The early 1990s are not so long ago. I cannot be the only one to remember vividly how rudderless the Catholic Movement was in the Church of England. We believed that our episcopal leaders, such as Eric Kemp, must have some rabbit that they would spring from their mitres. It transpired that they did not.
It was in those gloomy days that John Broadhurst created structures for mutual collaboration, encouragement and assistance. Gradually, we found our sense of direction. We met every autumn in that big evangelical hall in Westminster, and laughed together, planned together, hoped together, prayed together. Locally (I was a diocesan clerical Chairman of FIF) we did the same. We were aware that some mainstream bishops thought that they would embarrass their relationships with their episcopal brethren who 'ordained' women, if they had anything to do with us; but apparently they saw great merit in refraining from physically ordaining women. So they delegated that distasteful little detail to others and then unhesitatingly appointed the ladies to benefices and curacies and treated them in every respect as if they were priests (let me be carefully fair: Eric Kemp did not do this; but his successor did).
So we were 'extreme'!! In the last few years of his life, I had the privilege of the close friendship of Bishop John Richards, one of the first brace of Flying Bishops, who lured me down to Devon to take a House for Duty just a few doors away from the retirement home he and Ruth had built in Lewdown. In those desolate years, his sacrificial labours had gathered a people to the Lord of some hundred parishes. How well I remember the anger ('JR's' anger was very memorable) with which he referred to delicate episcopal individuals who kept their hands untainted by female heads but deftly distanced themselves from FIF. After his retirement, the premature death of his first successor and the serious illness of the third Bishop of Ebbsfleet meant that he twice resumed the pastoral care of the district he had created; and, quite literally, he worked himself to death.
'JR' and 'Broadhurst' were men of immense stature; they were the last two truly great Anglo-Catholic bishops. Those who cannot see this do but condemn themselves.
8 September 2022
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Having the happy pleasure of meeting then Bishop Broadhurst in Bergen (and renewing the acquaintance the following year), I found him a man of optimism and vision. The years since then have only confirmed my impressions of him as a man of principles.
Very true, Father. My life as a layman from 1992 to the present has been divided between the Anglican dioceses of Lichfield and London. I knew Bishops Broadhurst and Richards pretty well.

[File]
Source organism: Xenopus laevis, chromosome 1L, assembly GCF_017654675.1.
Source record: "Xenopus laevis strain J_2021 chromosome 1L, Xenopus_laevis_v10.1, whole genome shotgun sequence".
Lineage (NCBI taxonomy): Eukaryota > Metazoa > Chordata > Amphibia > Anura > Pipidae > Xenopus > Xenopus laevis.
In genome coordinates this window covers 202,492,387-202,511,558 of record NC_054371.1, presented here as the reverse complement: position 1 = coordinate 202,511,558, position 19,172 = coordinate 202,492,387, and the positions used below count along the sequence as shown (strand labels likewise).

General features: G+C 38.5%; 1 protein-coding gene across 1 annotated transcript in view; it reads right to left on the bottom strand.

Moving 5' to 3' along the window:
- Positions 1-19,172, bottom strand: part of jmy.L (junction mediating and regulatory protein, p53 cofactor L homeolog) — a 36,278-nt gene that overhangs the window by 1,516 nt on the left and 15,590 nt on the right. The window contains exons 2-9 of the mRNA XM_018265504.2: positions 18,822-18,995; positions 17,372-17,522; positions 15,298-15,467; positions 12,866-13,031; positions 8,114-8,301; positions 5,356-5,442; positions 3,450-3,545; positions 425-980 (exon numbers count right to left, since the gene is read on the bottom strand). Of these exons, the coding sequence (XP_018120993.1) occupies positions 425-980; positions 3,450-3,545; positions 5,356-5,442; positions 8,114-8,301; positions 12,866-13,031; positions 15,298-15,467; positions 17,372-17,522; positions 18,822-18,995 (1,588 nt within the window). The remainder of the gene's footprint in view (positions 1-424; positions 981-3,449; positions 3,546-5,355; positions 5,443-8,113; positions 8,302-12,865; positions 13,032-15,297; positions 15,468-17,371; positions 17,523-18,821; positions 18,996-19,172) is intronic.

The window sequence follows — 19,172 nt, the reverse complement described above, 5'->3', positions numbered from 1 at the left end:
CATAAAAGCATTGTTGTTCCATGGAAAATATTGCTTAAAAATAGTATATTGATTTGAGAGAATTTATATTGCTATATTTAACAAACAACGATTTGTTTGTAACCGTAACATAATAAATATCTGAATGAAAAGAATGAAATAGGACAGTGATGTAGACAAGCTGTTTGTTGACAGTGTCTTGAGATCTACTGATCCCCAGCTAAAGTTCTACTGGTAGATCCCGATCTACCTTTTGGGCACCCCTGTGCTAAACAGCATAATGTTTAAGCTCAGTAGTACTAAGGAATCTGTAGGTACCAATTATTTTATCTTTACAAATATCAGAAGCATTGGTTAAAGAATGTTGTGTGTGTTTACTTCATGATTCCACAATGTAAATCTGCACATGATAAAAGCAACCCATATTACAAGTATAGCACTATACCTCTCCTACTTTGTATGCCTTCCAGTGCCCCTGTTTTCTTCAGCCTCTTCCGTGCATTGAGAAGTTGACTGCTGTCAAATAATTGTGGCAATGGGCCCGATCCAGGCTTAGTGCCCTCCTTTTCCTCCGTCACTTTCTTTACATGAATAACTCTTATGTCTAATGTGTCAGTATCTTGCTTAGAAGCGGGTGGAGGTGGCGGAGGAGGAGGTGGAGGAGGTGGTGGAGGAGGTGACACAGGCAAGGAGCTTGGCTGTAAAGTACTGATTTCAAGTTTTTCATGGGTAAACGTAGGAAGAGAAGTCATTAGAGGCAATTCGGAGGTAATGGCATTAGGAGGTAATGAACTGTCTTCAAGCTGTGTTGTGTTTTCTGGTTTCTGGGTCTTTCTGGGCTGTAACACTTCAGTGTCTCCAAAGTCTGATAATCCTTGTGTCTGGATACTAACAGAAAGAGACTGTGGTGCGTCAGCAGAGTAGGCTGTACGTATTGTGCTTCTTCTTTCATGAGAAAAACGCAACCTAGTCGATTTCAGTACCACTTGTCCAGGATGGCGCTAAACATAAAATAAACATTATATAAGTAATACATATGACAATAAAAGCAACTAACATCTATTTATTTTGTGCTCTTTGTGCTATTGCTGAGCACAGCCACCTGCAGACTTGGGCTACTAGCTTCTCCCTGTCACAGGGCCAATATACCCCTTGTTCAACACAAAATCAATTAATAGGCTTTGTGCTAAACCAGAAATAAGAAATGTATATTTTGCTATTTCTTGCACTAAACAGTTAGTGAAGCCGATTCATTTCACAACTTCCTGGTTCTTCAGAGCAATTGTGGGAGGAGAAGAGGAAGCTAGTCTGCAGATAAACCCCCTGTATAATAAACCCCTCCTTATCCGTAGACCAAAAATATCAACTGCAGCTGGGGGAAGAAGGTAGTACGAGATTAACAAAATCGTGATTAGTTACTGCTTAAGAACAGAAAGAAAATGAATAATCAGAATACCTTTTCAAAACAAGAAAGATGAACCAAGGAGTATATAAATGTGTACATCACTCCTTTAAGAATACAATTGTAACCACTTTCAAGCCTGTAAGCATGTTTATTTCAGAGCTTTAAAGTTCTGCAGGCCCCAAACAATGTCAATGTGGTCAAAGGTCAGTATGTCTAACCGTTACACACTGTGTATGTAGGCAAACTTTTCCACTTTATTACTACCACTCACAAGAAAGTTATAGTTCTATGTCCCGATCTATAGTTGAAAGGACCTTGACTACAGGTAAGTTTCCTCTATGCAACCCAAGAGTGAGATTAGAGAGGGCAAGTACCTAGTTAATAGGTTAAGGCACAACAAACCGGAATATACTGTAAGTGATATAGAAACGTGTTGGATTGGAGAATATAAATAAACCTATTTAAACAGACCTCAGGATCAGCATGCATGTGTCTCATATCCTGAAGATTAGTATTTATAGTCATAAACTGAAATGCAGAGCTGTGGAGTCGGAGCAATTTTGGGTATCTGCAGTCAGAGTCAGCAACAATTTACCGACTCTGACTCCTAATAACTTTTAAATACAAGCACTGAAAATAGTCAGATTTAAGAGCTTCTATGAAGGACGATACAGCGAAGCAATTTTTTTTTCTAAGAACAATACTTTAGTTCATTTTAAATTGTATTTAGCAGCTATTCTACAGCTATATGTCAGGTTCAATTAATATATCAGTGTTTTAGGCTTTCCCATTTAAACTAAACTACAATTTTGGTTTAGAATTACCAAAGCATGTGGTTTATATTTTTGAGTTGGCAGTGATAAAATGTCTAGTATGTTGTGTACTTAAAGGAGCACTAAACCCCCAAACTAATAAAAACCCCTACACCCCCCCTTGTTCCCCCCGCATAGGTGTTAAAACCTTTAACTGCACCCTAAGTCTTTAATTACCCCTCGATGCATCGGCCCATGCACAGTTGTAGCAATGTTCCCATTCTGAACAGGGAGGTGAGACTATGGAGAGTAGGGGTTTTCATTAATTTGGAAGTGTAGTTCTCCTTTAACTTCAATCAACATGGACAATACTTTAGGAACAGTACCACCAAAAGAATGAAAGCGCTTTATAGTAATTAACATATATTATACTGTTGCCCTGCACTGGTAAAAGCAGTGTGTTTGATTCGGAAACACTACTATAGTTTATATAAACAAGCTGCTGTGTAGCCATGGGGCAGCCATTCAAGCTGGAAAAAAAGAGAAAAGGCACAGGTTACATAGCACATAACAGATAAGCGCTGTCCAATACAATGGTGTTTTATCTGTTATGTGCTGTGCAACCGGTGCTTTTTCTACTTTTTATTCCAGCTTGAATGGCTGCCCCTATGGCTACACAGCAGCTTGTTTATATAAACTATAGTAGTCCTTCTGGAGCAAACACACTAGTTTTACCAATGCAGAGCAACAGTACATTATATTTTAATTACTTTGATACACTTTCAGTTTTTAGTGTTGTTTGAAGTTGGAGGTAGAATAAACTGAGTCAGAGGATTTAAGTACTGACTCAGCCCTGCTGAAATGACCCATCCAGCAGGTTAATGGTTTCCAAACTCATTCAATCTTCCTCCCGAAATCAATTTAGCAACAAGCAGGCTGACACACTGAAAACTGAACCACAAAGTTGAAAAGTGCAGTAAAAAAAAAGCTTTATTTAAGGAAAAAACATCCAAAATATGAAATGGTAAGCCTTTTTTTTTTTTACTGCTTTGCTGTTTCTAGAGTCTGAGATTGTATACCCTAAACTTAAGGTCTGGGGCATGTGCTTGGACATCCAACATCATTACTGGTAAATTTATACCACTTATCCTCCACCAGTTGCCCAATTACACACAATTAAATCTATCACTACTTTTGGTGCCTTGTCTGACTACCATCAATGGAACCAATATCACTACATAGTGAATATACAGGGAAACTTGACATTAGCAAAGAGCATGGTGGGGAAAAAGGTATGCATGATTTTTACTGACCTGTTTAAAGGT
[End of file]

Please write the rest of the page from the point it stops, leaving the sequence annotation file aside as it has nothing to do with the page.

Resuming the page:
Both were generous, pastorally minded men. If I may say so with charity, I did feel that (like the present Pope) Bishop Broadhurst sometimes "shot from the lip" a bit too readily, but this was hardly a major fault.
The accusation of extremism against the late Bishop Richards is even stranger. A sexagenarian archdeacon and "fixer" for the Bishop of Exeter, who must have thought a pointy hat had passed him by, he grew in his role as a bishop. I recall him taking me gently to task for being a bit abrasive when my then parish reacted to the vicar's Tiber-swimming by rescinding motions.
As I have remarked on Ed Tomlinson's blog in the past, I find it depressing that good priests who have joined the Ordinariate are airbrushed out like erring members of the politburo in Uncle Joe's photo album.
As one of those priests who joined the Ordinariate, I think that the thing which hurt most was being removed from Crockfords and all records deleted (Except for a mention in black in the entry for those parishes where we had served.)
But I still have my pension. I think that I am right in saying that my (then-)parish was the first to pass Resolution C when JR was apointed. A second parish was +Michael Houghton's 100th and C wa passed on the day he was taken ill in December 1999.
But we move on.
I have known many bishops and archbishops - RC and Anglican - and +John Richards stood head and shoulders above all of them. A saint who will sadly remain unacknowledged by the Church, but known to the Lord. Memory eternal!
Using Crockfords Online to find out what happened to some clergy acquaintances from my youth, I discovered that they are neither Living nor Deceased. Someone thought it was more important to "make a point" by removing them, than to maintain the value of Crockfords as a work of reference. It would be nice if some day the Ordinariate could prepare a Who Is/ Was Who to fill this gap.
... apparently they saw great merit in refraining from physically ordaining women. So they delegated that distasteful little detail to others and then unhesitatingly appointed the ladies to benefices and curacies and treated them in every respect as if they were priests... I've met some of these folks but never in a setting where I could say "I am genuinely interested in how you think this works --- here's your chance to convince me that I am wrong."
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